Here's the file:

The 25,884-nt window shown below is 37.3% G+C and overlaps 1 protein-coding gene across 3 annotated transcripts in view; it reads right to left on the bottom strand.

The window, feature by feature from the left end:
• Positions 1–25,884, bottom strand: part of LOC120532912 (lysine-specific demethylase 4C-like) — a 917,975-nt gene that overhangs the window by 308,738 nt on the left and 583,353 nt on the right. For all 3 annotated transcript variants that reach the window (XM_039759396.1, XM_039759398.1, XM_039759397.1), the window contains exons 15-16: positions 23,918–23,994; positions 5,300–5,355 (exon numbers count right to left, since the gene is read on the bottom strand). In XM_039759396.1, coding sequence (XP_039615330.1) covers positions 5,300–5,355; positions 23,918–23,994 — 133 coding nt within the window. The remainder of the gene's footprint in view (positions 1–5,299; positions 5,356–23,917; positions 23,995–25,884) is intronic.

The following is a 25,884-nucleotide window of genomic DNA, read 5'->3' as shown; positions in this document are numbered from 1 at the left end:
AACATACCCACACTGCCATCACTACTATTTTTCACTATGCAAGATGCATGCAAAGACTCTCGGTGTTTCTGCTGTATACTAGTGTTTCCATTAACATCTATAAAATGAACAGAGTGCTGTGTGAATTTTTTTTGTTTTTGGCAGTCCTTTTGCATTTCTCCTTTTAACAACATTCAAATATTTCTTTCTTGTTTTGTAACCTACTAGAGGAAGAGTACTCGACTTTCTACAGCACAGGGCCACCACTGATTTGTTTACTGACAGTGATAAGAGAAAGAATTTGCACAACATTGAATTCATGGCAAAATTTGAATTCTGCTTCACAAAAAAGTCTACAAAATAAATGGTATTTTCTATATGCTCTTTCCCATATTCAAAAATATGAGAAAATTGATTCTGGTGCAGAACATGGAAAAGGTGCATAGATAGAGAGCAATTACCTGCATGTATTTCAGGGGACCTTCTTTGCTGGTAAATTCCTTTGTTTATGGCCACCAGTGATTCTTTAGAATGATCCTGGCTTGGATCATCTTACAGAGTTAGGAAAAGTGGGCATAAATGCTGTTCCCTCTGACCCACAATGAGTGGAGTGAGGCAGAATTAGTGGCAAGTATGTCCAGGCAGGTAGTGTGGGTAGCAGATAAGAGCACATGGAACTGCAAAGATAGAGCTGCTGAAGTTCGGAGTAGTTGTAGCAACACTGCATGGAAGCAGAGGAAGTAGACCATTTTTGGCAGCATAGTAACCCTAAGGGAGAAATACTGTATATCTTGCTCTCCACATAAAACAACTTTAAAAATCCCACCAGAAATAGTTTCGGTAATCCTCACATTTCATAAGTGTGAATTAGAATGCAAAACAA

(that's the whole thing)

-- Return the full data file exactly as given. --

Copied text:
The 25,884-nt window shown below is 37.3% G+C and overlaps 1 protein-coding gene across 3 annotated transcripts in view; it reads right to left on the bottom strand.

The window, feature by feature from the left end:
• Positions 1–25,884, bottom strand: part of LOC120532912 (lysine-specific demethylase 4C-like) — a 917,975-nt gene that overhangs the window by 308,738 nt on the left and 583,353 nt on the right. For all 3 annotated transcript variants that reach the window (XM_039759396.1, XM_039759398.1, XM_039759397.1), the window contains exons 15-16: positions 23,918–23,994; positions 5,300–5,355 (exon numbers count right to left, since the gene is read on the bottom strand). In XM_039759396.1, coding sequence (XP_039615330.1) covers positions 5,300–5,355; positions 23,918–23,994 — 133 coding nt within the window. The remainder of the gene's footprint in view (positions 1–5,299; positions 5,356–23,917; positions 23,995–25,884) is intronic.

The following is a 25,884-nucleotide window of genomic DNA, read 5'->3' as shown; positions in this document are numbered from 1 at the left end:
AACATACCCACACTGCCATCACTACTATTTTTCACTATGCAAGATGCATGCAAAGACTCTCGGTGTTTCTGCTGTATACTAGTGTTTCCATTAACATCTATAAAATGAACAGAGTGCTGTGTGAATTTTTTTTGTTTTTGGCAGTCCTTTTGCATTTCTCCTTTTAACAACATTCAAATATTTCTTTCTTGTTTTGTAACCTACTAGAGGAAGAGTACTCGACTTTCTACAGCACAGGGCCACCACTGATTTGTTTACTGACAGTGATAAGAGAAAGAATTTGCACAACATTGAATTCATGGCAAAATTTGAATTCTGCTTCACAAAAAAGTCTACAAAATAAATGGTATTTTCTATATGCTCTTTCCCATATTCAAAAATATGAGAAAATTGATTCTGGTGCAGAACATGGAAAAGGTGCATAGATAGAGAGCAATTACCTGCATGTATTTCAGGGGACCTTCTTTGCTGGTAAATTCCTTTGTTTATGGCCACCAGTGATTCTTTAGAATGATCCTGGCTTGGATCATCTTACAGAGTTAGGAAAAGTGGGCATAAATGCTGTTCCCTCTGACCCACAATGAGTGGAGTGAGGCAGAATTAGTGGCAAGTATGTCCAGGCAGGTAGTGTGGGTAGCAGATAAGAGCACATGGAACTGCAAAGATAGAGCTGCTGAAGTTCGGAGTAGTTGTAGCAACACTGCATGGAAGCAGAGGAAGTAGACCATTTTTGGCAGCATAGTAACCCTAAGGGAGAAATACTGTATATCTTGCTCTCCACATAAAACAACTTTAAAAATCCCACCAGAAATAGTTTCGGTAATCCTCACATTTCATAAGTGTGAATTAGAATGCAAAACAA